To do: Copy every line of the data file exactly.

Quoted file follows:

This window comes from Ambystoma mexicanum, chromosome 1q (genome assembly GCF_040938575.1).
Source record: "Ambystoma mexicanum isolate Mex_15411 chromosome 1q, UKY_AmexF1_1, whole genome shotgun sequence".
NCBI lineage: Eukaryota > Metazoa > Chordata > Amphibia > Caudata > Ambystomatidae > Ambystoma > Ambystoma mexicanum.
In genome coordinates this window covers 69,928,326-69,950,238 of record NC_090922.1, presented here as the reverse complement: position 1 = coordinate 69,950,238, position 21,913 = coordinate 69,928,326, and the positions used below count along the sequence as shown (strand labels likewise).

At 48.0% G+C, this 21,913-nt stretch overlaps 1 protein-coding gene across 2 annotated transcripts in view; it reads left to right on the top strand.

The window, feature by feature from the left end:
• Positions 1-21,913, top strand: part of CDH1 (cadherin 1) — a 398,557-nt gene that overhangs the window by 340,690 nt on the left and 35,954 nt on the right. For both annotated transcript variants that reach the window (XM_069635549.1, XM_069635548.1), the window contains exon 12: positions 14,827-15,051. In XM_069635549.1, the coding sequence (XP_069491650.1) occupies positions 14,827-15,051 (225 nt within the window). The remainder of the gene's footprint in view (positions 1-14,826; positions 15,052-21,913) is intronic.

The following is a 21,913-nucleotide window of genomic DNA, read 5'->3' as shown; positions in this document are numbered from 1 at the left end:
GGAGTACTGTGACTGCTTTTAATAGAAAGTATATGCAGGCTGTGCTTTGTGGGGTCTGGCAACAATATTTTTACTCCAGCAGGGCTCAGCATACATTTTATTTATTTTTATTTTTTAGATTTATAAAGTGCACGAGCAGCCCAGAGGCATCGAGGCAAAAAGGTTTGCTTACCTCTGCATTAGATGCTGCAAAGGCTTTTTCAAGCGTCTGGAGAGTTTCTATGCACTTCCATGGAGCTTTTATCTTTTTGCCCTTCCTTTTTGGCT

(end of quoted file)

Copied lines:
This window comes from Ambystoma mexicanum, chromosome 1q (genome assembly GCF_040938575.1).
Source record: "Ambystoma mexicanum isolate Mex_15411 chromosome 1q, UKY_AmexF1_1, whole genome shotgun sequence".
NCBI lineage: Eukaryota > Metazoa > Chordata > Amphibia > Caudata > Ambystomatidae > Ambystoma > Ambystoma mexicanum.
In genome coordinates this window covers 69,928,326-69,950,238 of record NC_090922.1, presented here as the reverse complement: position 1 = coordinate 69,950,238, position 21,913 = coordinate 69,928,326, and the positions used below count along the sequence as shown (strand labels likewise).

At 48.0% G+C, this 21,913-nt stretch overlaps 1 protein-coding gene across 2 annotated transcripts in view; it reads left to right on the top strand.

The window, feature by feature from the left end:
• Positions 1-21,913, top strand: part of CDH1 (cadherin 1) — a 398,557-nt gene that overhangs the window by 340,690 nt on the left and 35,954 nt on the right. For both annotated transcript variants that reach the window (XM_069635549.1, XM_069635548.1), the window contains exon 12: positions 14,827-15,051. In XM_069635549.1, the coding sequence (XP_069491650.1) occupies positions 14,827-15,051 (225 nt within the window). The remainder of the gene's footprint in view (positions 1-14,826; positions 15,052-21,913) is intronic.

The following is a 21,913-nucleotide window of genomic DNA, read 5'->3' as shown; positions in this document are numbered from 1 at the left end:
GGAGTACTGTGACTGCTTTTAATAGAAAGTATATGCAGGCTGTGCTTTGTGGGGTCTGGCAACAATATTTTTACTCCAGCAGGGCTCAGCATACATTTTATTTATTTTTATTTTTTAGATTTATAAAGTGCACGAGCAGCCCAGAGGCATCGAGGCAAAAAGGTTTGCTTACCTCTGCATTAGATGCTGCAAAGGCTTTTTCAAGCGTCTGGAGAGTTTCTATGCACTTCCATGGAGCTTTTATCTTTTTGCCCTTCCTTTTTGGCT